When you’re in the DPRK, it is technically possible to go to South Korea, and vice versa. The reason for this are the 6 buildings which straddle the border. Three of them have blue rooms and are officially owned by the UN, the three buildings with white rooms are property of the DPRK. As you can see from the photo below, the border itself is only a small step of concrete. Take one step over the border from each side, and you’d better get ready for a shower of gunfire, as previous defectors may testify to. The soldiers on our side were surprisingly good humoured, smiling to us and acknowledging us if we did the same (this seemed to be a feature of our bus journeys too: we would frequently hang out of the window, school-trip-esque, wave and shout hello to people in Korean. Some of them looked horrified, some of them waved back and some tried to restrain smiles. One of the best cheers received was when one of the “road crossing women” tried but failed to restrain a smile as we all waved and smiled at her as the bus went by). We did notice that across the border on the South Korean side, there was a big pagoda where I believe people can stand so they can get a view into the Communist North. There was a tour group there at the time, which prompted us to wave at them all. Lots of pointing ensued from the people on the pagoda, as they probably thought “Why are white people there – have they been kidnapped? Are they spies?!”, and lots of laughing on our part.
We went into one of the blue buildings which has been used for UN talks in the past, and it’s an interesting feeling. There is a big table in the middle of the room; if you stand on one side of the table you’re in the DPRK, if you’re on the other you’re in South Korea. If you go from the North and start to go near the exit door to the South, you get a nasty look thrown your way! I was chatting with the lieutenant through the translator and it was all very good humoured – he was laughing and joking with us all the time. I was told by him that I look like David Beckham. Hey, I’m white and with blonde hair… similarity starts and ends there! Unless he was looking at a very grainy photo of the LA Galaxy star! He also asked jokingly if I wanted to join the Korean People’s Army! Yes, it was a joke – he wasn’t seriously trying to recruit me!!! It still felt a little eerie there though, knowing that a single gunshot or granade could easily start a full-on war in the Korean peninsula. And seeing the South Korean troops, looking across the border to the North, with their muscles clenched and arms like they were carrying a roll of carpet under each one, was certainly a sight.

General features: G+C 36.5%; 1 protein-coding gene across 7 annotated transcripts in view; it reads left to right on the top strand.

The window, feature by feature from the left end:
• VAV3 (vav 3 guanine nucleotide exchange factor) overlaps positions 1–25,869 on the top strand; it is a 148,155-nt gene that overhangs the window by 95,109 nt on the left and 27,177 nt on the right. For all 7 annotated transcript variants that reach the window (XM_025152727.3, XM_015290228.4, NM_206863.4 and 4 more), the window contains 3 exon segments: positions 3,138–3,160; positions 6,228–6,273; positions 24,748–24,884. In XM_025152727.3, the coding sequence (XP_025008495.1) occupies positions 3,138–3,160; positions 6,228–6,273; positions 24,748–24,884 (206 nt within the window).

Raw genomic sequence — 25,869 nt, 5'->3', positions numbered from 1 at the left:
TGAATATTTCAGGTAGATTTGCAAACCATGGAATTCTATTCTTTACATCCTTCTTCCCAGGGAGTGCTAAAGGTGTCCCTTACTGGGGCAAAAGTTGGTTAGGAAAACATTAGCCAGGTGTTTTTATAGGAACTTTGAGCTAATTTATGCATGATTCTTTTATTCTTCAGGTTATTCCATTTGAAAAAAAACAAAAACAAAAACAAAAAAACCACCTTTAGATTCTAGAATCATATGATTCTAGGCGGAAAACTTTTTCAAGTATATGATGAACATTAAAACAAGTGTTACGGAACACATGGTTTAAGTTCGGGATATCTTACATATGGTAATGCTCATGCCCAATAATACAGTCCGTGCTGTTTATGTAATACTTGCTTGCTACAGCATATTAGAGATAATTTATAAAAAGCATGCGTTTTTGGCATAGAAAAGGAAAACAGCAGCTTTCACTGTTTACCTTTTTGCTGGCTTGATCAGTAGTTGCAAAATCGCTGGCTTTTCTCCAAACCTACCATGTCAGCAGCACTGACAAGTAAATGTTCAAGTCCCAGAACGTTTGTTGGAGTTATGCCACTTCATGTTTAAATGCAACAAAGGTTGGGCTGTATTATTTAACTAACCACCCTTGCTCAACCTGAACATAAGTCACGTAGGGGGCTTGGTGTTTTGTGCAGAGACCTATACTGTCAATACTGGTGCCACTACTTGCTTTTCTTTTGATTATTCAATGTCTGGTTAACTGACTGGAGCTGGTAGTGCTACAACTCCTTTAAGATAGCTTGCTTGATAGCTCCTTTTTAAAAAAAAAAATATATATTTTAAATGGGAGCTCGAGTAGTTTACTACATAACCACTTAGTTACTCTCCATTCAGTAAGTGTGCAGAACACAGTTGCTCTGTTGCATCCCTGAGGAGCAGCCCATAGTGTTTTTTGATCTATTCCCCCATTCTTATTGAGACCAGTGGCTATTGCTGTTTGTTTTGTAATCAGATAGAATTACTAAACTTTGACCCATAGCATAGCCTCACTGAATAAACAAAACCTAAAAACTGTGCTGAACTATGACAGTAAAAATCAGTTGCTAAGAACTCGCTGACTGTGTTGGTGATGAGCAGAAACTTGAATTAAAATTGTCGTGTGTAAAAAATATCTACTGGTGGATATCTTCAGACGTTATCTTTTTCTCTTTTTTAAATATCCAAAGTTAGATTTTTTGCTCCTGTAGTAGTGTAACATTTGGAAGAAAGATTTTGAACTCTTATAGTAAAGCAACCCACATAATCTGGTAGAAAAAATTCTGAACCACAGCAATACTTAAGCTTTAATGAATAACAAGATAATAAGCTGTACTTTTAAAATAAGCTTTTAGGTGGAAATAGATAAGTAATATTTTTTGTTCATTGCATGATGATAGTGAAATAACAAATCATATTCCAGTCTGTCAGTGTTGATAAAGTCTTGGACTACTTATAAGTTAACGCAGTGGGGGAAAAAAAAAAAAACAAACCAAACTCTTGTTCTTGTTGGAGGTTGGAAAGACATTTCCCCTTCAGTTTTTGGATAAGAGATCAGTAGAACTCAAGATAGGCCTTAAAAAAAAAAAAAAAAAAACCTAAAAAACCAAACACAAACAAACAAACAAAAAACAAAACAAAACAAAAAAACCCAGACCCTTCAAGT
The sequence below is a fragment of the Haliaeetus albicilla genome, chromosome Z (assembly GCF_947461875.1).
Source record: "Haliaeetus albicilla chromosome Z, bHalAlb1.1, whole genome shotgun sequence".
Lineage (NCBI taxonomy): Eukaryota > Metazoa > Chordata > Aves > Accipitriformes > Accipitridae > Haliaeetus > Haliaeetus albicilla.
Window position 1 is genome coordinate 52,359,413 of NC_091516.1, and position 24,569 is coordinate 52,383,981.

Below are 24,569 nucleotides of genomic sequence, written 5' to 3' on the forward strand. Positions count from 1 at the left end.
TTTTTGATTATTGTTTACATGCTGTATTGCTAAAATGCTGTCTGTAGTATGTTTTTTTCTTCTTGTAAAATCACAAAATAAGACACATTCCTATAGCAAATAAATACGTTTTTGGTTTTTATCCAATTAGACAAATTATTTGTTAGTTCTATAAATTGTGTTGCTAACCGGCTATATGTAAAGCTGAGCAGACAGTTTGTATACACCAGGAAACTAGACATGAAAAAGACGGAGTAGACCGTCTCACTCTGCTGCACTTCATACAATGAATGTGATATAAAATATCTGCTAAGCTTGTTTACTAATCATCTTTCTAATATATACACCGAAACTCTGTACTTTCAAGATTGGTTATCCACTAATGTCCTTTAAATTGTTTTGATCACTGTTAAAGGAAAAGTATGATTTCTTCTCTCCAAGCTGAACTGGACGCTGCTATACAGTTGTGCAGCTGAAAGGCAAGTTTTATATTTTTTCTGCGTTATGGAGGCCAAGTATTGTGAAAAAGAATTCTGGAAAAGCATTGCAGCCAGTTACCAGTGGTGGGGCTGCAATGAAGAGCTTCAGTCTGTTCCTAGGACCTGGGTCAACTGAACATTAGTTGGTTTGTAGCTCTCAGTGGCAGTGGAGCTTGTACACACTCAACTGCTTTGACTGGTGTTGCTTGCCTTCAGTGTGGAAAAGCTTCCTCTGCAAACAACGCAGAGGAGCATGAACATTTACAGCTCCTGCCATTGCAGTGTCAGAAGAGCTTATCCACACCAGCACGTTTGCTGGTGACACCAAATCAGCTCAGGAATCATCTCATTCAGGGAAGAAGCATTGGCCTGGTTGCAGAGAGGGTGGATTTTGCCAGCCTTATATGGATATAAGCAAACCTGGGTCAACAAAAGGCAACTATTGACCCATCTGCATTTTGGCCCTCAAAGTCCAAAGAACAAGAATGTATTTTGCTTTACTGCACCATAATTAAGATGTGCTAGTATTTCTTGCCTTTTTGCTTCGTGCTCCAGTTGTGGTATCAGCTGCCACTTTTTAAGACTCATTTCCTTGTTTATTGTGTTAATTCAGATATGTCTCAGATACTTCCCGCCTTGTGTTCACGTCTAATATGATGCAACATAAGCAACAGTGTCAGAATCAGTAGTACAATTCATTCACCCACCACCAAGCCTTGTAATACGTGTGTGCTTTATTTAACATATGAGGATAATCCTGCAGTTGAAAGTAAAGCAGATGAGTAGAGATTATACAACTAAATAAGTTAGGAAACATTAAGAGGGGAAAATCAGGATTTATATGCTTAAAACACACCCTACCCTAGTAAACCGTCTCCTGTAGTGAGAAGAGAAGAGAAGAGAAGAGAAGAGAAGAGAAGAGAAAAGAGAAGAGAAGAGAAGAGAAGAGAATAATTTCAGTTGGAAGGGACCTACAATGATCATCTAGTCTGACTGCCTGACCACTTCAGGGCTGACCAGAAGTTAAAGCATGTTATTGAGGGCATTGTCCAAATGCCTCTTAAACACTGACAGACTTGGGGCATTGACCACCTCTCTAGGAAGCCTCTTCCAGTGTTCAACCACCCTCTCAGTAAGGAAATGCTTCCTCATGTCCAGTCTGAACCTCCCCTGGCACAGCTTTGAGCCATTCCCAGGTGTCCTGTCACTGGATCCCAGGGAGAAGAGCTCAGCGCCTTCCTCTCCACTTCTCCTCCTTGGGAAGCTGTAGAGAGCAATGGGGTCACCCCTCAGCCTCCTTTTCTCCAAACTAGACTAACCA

Before we left I had a photo taken with the lieutenant, we gave our presents of cigarettes and chocolate and then drove away. As we drove back, we could see mined areas and anti-tank constructions. The road is very narrow and there are grids over huge pits. Large concrete blogs are positioned above the roadway to be dropped incase they need to block the road. Also, driving back you could spot tunnels going into mountains where, presumably, a lot of the military power of DPRK is located. You’d see a farm on a hillside, with a tunnel going into the hill next to it, and then about 400m away, a solitary guard watching over the area.
We had lunch back in Kaesong and then drove 40 minutes to the “concrete wall”, which was about 27km away. This was more impressive than it sounded, so please read on! It is an 8-10m high wall built, we were told, by South Korean and US forces just on their side of the military demarkation line (aka the border). It is rumoured to be hollow, and to contain US tanks and military vehicles (note no South Korean forces!), if a surprise attack on the DPRK was needed. There must have been hundreds of infantry and gun placements in the areas either side of this wall. We were able to see a number of them through some rather sizeable binoculars we were given at the observation post. I was talking to quite a few of the people there, and they all were saying that they wanted reunification with South Korea (a view shared by South Koreans I have talked to also), but if this happened one of the countries would be hit hard, both economically and socially. I personally think it would be the DPRK hit hardest, as East Germany was following the Berlin Wall’s demolition.
We left the concrete wall with a new passenger: a lieutenant colonel who we agreed to give a ride to back to Kaesong. This guy was great – he had a beer with us and was singing Korean karaoke with us on the bus (we had learnt one or 2 songs just about by then). It was another one of those “Is this really happening” moments! After we dropped him off it was a 3-hour ride back to Pyongyang. It was another beautiful day, as they all had been since I arrived from Beijing. On the way we passed a number of villages which didn’t look in the best of shape to be too honest, as you can probably see from the photo above. We also passed mile after mile of rice and crop fields, all lacking sufficient fertilisers, drainage, pesticides and farming techniques. With a bit of technlogy and infroastructure, this country could possibly start to become more self-sufficient. But the recent floods (as shown in the news) have devestated crops once again. Reports of 220 deaths and over 10% of farmland having been destroyed is going to leave another large shortfall of food for DPRK’s civilians. Because of the lack of arable land, they extend their farmland up into the hills, cutting down trees and forests to make way for it. The problem is that the trees offer protection from landslides. The heavy rain (43 inches in 5 days I believe) has resulted in mudslides and much of the crops being completely ravaged. It could be another Arduous March for the people of DPRK.